Top Netanyahu associate warns against ‘playing with the lion’s balls’

Natan Eshel tells reporters they shouldn’t believe PM is losing grip on government, as coalition members make threats over state budget disagreements

File: Natan Eshel attends a memorial ceremony for Yoni Netanyahu, Prime Minister Benjamin Netanyahu's brother, at the Mount Herzl Military Cemetery, in Jerusalem, on June 16, 2021. (Olivier Fitoussi/Flash90)
File: Natan Eshel attends a memorial ceremony for Yoni Netanyahu, Prime Minister Benjamin Netanyahu's brother, at the Mount Herzl Military Cemetery, in Jerusalem, on June 16, 2021. (Olivier Fitoussi/Flash90)

In a peculiar message Thursday, a close associate of Prime Minister Benjamin Netanyahu cautioned reporters that they were underestimating the premier’s power amid disputes with his coalition partners.

Netanyahu on Thursday reportedly faced threats from dueling government members that they would quit the government over a dispute on the allocation of funding in the upcoming state budget. The internal divisions have sparked questions in the media over the Likud leader’s hold over his allies and the stability of the coalition, only five months into its term.

“A suggestion to everyone,” Natan Eshel wrote in a WhatsApp group with journalists. “Whoever thinks the lion is tired and weak is mistaken. He is at the height of his power. You are mistaken when you think you are playing children’s games. You are playing with the lion’s balls, and he doesn’t like it.”

He added that “the blow will come,” without elaborating.

Eshel, a close confidant of Netanyahu’s, served in the Prime Minister’s Office between 2009 and 2012. He resigned as part of a plea bargain over sexual misconduct allegations, specifically that he had used a surreptitiously placed camera to film under the skirt of a female colleague. He was also accused of accessing her private emails.

He is believed to remain in close contact with Netanyahu.

The former senior staffer has had a history of making outrageous comments. During the COVID-19 pandemic in July 2020, he blamed the public, not the government, for a renewed outbreak of the virus. In the lead-up to the March 2020 elections, he was recorded saying said that “hate is what unites” the right-wing camp led by the Likud party and that negative campaigning works well on “non-Ashkenazi voters.”

National Security Minister Itamar Ben Gvir (right) walks with Matityahu Dan, chairman of the Ateret Cohanim organization, after a meeting at Jerusalem’s Western Wall, May 7, 2023. (Arie Leib Abrams/Flash90)

The coalition is experiencing ongoing tensions over the upcoming state budget. A total of NIS 13.7 billion in discretionary funding was divvied up between parties in the upcoming budget. The Otzma Yehudit party griped that far-right Religious Zionism — led by Finance Minister Bezalel Smotrich — received over a billion shekels for party-held ministries and ultra-Orthodox parties got a NIS 3.7 billion boost for yeshiva students, one of their core concerns.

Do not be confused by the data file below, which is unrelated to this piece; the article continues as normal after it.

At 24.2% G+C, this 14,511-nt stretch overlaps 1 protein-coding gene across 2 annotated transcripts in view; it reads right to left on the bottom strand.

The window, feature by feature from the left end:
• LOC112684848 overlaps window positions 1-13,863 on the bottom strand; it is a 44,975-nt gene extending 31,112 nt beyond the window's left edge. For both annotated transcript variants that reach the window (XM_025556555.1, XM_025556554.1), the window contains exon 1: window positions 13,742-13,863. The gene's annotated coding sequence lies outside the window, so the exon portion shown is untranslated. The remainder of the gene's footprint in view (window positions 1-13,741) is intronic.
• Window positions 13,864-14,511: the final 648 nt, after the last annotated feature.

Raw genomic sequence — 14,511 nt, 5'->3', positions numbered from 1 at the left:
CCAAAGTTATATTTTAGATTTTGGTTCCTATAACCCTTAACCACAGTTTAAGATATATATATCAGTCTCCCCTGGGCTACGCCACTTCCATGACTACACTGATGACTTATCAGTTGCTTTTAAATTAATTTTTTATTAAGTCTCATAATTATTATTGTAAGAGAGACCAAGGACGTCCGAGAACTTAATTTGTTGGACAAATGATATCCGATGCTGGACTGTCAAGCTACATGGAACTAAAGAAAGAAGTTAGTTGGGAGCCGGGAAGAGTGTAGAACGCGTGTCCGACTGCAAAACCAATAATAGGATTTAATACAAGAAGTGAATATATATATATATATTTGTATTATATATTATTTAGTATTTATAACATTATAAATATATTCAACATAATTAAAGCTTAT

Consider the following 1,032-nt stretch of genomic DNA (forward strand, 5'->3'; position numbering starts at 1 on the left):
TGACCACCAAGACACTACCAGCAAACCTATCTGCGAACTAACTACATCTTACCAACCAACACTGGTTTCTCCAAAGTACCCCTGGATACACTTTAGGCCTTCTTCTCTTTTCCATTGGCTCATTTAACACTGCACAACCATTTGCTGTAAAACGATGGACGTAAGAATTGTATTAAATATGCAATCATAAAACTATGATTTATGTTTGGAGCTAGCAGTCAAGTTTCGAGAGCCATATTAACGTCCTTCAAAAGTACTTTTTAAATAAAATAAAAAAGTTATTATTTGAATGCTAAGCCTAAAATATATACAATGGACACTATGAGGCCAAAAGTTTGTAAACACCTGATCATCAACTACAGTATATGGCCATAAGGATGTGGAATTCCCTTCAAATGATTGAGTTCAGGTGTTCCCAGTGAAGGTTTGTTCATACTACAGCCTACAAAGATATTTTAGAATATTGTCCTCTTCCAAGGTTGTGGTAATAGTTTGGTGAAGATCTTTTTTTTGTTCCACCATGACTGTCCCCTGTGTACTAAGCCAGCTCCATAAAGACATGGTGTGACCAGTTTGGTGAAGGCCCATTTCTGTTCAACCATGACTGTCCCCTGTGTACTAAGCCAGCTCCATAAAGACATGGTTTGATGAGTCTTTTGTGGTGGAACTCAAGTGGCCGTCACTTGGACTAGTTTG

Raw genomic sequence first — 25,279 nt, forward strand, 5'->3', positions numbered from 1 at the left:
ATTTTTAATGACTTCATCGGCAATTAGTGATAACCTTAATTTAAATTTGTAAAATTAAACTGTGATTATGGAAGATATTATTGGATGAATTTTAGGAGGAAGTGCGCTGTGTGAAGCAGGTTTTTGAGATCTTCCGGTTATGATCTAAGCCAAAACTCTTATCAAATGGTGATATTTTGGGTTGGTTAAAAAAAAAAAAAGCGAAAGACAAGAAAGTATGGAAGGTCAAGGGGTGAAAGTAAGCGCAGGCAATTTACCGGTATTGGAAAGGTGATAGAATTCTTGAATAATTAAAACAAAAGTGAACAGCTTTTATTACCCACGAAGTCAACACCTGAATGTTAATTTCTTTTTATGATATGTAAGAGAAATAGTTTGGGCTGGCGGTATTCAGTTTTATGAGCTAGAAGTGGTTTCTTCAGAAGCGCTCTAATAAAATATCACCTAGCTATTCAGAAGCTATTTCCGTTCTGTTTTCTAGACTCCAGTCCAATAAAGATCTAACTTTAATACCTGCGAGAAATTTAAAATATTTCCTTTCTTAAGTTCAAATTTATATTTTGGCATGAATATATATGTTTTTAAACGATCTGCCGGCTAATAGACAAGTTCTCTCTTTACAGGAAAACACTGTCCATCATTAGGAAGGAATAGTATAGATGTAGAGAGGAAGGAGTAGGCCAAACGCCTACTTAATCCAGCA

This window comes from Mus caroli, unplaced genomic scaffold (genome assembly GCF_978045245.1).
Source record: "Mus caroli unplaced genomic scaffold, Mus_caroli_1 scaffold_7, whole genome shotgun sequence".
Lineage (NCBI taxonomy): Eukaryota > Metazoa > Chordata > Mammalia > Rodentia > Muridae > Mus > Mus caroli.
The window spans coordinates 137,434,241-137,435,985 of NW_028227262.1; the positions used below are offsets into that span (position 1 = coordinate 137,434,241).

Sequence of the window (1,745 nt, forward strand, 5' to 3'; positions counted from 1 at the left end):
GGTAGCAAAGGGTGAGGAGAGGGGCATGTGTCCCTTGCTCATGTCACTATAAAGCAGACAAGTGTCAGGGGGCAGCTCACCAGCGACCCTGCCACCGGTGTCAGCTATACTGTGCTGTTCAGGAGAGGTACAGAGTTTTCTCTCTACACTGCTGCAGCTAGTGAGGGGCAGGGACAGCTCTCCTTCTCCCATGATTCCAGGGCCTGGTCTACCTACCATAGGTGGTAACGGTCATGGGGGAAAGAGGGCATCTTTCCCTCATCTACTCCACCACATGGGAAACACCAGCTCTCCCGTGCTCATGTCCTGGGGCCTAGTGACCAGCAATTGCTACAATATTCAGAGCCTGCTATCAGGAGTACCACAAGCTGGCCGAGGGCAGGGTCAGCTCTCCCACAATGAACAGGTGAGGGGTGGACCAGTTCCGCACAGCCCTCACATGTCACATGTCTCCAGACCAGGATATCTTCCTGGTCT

On Wednesday, National Security Minister Itamar Ben Gvir ordered Otzma Yehudit lawmakers to boycott Knesset votes in a bid to pressure allied parties to divert more funds to its priorities in the 2023-2024 state budget — specifically the Negev and Galilee Ministry, held by the faction.

Additionally, a faction within United Torah Judaism has threatened to withhold support for the budget if it doesn’t receive an extra NIS 600 million ($164 million) to fund full-time religious scholars.

Kan news reported on Thursday that Smotrich told Netanyahu he will resign his position if the Haredi parties receive the funds they demanded. Smotrich denied the report.

The Agudat Yisrael faction of UTJ has reportedly threatened to pull out of the coalition if they do not receive the additional demanded funds. Degel HaTorah, the second faction in UTJ, has yet to announce whether it is joining the protest and did not respond to a request for comment.

While the 64-member coalition can still pass the budget without Agudat Yisrael’s three votes in the 120-member Knesset, this would not be the case if Degel HaTorah supports its partner and withholds its votes as well.

Discretionary funds are only a portion of the trillion-shekel, two-year budget expected to be approved by the end of May, but have ballooned from NIS 1.2 billion in the last budget to its current figure as a result of political pressures, and Otzma Yehudit apparently wants to receive a larger slice of the pie.

Ben Gvir is considered the most volatile link in the Netanyahu government’s chain and has staged several boycotts and public protests against their shared government in the five months since being sworn in at the end of last year.

The government must pass a budget before its May 29 deadline, which if not met would trigger an automatic dissolution of parliament and snap elections.

Carrie Keller-Lynn contributed to this report.

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